Contreras is establishing himself as one of baseball's elite catchers. I firmly believe we need to sign a quality, veteran backup to ease the load and mentor him in the finer points of the game. On that front, it has been announced that David Ross will take a more hands-on role on the field for the Cubs in 2019, and I'm looking forward to his renewed interactions with our young catcher.
VICTOR CARATINI: .232/.293/.304 2HR 21RBI 21R wRC+65 fWAR 0.0
Caratini began 2018, somewhat surprisingly, with the big club as the backup to Contreras. He was optioned back to Iowa in late May, as a clause in Chris Gimenez's contract forced Victor back to Triple-A before being recalled for good on the 4th of July. The switch-hitter has had a rough time offensively and his two partial seasons and 266 PA's in the bigs, but that's not unusual for a young backstop with sporadic playing time.
He's hit well in his time in the minors, showing good plate discipline and bat-to-ball skills, albeit without a lot of thump. He possesses solid receiving skills and is well-liked by the pitchers he works with, and can also play 1B and even 3B in a pinch. I think he projects as an average starter at the MLB level, and with my firm belief that we need a veteran mentor to backup Willson, Caratini's highest value to this team may be in trade. If he remains, I expect him to begin 2019 in Iowa, but that's also what I thought in the spring of this year.
POTENTIAL FA TARGETS:
The Cubs have many options if they decide to bring an upgrade into the IF, as only Rizzo at 1B is locked into his position. We could potentially add a bat at 2B, SS, or even 3B, sliding KB to the OF, though I think Machado is the only one who would add enough impact to make that move a reality. There are also numerous options available on the FA market, at a variety of production levels and price tags. So many, in fact, that I cannot do a detailed evaluation of everyone available without writing a novel. I'll highlight several of the names we may be interested in, and a few notes, so feel free to offer your opinion in the comments. Contract projections are from fangraphs.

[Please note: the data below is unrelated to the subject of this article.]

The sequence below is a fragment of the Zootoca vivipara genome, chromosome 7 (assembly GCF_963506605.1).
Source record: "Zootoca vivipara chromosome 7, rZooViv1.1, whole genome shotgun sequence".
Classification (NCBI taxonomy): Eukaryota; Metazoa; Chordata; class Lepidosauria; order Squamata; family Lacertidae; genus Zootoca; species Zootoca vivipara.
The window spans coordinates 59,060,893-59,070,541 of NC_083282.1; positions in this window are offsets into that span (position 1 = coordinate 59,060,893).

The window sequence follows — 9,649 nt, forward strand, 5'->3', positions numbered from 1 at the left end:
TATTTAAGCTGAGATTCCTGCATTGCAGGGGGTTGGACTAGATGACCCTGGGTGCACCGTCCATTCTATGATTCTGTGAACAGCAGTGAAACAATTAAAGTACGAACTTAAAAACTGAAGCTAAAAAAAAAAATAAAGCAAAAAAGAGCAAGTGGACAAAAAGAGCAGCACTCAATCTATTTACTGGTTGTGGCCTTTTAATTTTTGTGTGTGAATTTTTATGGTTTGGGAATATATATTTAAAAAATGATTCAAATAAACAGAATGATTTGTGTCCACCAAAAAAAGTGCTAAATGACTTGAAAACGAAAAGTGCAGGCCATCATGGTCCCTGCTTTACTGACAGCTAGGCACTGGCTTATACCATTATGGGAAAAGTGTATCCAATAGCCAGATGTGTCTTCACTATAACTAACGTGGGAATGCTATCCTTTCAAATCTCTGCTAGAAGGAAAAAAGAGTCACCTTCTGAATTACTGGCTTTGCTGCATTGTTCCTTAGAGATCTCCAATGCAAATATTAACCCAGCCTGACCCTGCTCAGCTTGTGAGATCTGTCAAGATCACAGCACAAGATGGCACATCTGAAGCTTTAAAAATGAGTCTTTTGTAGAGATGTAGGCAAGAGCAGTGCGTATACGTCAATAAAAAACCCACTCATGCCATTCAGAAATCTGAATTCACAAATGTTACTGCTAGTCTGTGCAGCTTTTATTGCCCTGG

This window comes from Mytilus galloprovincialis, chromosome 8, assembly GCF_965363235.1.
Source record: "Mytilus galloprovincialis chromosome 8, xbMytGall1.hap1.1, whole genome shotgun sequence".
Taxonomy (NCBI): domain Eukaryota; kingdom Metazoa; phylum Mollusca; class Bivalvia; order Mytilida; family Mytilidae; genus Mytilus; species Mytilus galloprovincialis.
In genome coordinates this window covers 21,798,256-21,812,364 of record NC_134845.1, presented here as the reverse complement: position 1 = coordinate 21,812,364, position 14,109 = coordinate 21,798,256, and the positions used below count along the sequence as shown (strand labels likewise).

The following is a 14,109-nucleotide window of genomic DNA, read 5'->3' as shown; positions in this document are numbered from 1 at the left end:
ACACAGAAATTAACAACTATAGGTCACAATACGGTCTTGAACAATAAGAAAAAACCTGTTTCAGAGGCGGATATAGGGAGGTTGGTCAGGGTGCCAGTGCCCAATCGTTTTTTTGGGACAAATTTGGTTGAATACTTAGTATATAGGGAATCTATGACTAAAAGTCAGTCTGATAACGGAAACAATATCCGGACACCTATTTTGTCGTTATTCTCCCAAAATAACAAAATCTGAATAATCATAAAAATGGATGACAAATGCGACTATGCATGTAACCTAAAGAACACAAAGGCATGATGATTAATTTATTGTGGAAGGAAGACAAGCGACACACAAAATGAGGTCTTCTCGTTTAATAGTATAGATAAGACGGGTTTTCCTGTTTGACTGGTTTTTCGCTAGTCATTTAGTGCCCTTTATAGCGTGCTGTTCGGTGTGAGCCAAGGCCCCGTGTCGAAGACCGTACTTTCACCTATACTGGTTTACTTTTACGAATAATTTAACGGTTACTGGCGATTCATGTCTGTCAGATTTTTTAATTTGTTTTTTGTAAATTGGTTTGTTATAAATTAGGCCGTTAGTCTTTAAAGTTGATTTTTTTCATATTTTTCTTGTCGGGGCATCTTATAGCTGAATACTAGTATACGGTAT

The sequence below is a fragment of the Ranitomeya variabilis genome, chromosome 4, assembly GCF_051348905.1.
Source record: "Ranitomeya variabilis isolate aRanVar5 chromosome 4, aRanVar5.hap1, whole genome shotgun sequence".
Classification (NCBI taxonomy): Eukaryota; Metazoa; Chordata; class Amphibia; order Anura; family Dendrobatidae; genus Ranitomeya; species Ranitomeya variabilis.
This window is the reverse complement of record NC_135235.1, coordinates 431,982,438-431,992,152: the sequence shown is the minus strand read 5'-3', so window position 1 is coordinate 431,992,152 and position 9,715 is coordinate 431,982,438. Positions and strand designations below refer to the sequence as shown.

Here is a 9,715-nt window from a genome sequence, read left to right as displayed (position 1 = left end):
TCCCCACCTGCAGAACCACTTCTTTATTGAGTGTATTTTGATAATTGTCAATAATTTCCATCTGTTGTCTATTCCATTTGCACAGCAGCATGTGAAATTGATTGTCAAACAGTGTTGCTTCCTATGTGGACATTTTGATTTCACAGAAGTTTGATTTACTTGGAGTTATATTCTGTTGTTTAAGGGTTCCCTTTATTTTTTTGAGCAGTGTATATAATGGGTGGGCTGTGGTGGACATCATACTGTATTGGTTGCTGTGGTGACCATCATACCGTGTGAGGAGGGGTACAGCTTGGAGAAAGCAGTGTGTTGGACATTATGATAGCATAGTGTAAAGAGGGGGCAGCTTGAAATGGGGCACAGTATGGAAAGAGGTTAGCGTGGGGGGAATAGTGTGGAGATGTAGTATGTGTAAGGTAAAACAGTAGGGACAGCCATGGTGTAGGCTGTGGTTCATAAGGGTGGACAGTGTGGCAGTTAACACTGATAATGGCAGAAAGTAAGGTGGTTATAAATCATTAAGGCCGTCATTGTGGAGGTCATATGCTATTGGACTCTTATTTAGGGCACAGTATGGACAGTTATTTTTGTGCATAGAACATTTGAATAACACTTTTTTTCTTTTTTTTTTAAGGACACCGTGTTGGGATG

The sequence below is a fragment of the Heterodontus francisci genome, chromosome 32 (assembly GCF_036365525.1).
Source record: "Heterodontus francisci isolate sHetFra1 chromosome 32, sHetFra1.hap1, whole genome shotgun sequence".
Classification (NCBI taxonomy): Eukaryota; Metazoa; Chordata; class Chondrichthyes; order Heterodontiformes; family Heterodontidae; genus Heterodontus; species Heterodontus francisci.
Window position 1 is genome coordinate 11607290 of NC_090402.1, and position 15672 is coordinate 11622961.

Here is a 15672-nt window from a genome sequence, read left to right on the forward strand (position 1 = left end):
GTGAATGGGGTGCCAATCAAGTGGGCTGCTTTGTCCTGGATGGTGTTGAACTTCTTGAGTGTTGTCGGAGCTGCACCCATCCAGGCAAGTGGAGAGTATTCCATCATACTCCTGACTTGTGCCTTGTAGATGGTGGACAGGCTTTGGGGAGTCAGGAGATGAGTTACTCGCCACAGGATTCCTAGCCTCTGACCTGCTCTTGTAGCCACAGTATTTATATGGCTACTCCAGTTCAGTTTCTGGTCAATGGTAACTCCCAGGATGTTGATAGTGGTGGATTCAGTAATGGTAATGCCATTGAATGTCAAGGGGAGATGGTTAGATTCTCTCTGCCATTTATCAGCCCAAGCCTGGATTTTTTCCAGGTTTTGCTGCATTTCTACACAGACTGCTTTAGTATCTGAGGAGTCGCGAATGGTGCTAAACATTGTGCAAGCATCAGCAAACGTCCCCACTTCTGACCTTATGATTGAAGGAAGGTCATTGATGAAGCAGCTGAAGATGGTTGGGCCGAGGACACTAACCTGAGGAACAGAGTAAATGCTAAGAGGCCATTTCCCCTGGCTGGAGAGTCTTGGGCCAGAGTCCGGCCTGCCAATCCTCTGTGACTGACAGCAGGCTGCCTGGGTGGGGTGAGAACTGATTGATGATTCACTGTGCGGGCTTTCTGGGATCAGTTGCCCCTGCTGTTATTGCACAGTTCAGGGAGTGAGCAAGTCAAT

- SS/3B MANNY MACHADO (8y/$256M, age 26): Machado is the other big fish in this year's class, although I don't see the Cubs making a strong push. Over the last year, I thought he was a better fit than Harper, but now I don't think so, though I could be wrong. I know his stated desire is to play SS, but if he were to sign on the North Side, there is no way he moves Javy. He would bump KB to a CO spot.
- IF/LF MARWIN GONZALEZ (3y/$30M, age 30): The former Cub can play all four IF positions and LF. The switch-hitter had a breakout 2017, but fell back to Earth in 2018, finishing with a basically league-average 104 wRC+. If we don't go big in free-agency, this is the type of player I can see us targeting to cover 2B and back up Javy at SS.
- 2B D.J. LEMAHIEU (3y/$36M, age 30): The former Cub is a very good defender at 2B, and his offensive numbers look good, at least in the mile-high air of Colorado.
- 2B BRIAN DOZIER (3y/$36M, age 32): Dozier had a good run with the Twins from 2014-2017 but fell off in 2018. He projects to bounce back but is a risk.
- 2B JED LOWRIE (2y/$24M, age 35): Lowrie is a popular pick to be a potential sleeper signing. The switch-hitter would look good at 2B for the Cubs, but chances are he returns to Oakland.
There are so many other options available, including Daniel Murphy, Josh Harrison, Asdrubal Cabrera, and Ian Kinsler at 2B and Jose Iglesias at SS. Yasmani Grandal and Wilson Ramos are available at C, though both will be costly and expecting to start. I think the Cubs may look at Robinson Chirinos, A.J. Ellis, Jonathan Lucroy, or former Cub Rene Rivera to back up Contreras.
This group, as a whole, has the potential for greatness. Four of the five spots around the diamond are currently manned by potential MVP candidates. We have the internal options to cover 2B in Zobrist, Happ, and Bote. No moves are absolutely necessary, except possibly for a backup SS, but I will reiterate my belief that the Cubs have a bold move or two up their sleeve.
A look at the starting rotation is the next and last chapter in this series. I believe the personnel is pretty well set, so my look will be mostly a deep dive into what we have and what to expect out if them. I might be going AWOL for a few days, possibly until after Thanksgiving, but I'll get it up as soon as I can. Hold down the fort while I'm gone. If you don't hear from me before then, Happy Thanksgiving, my fellow Denizens.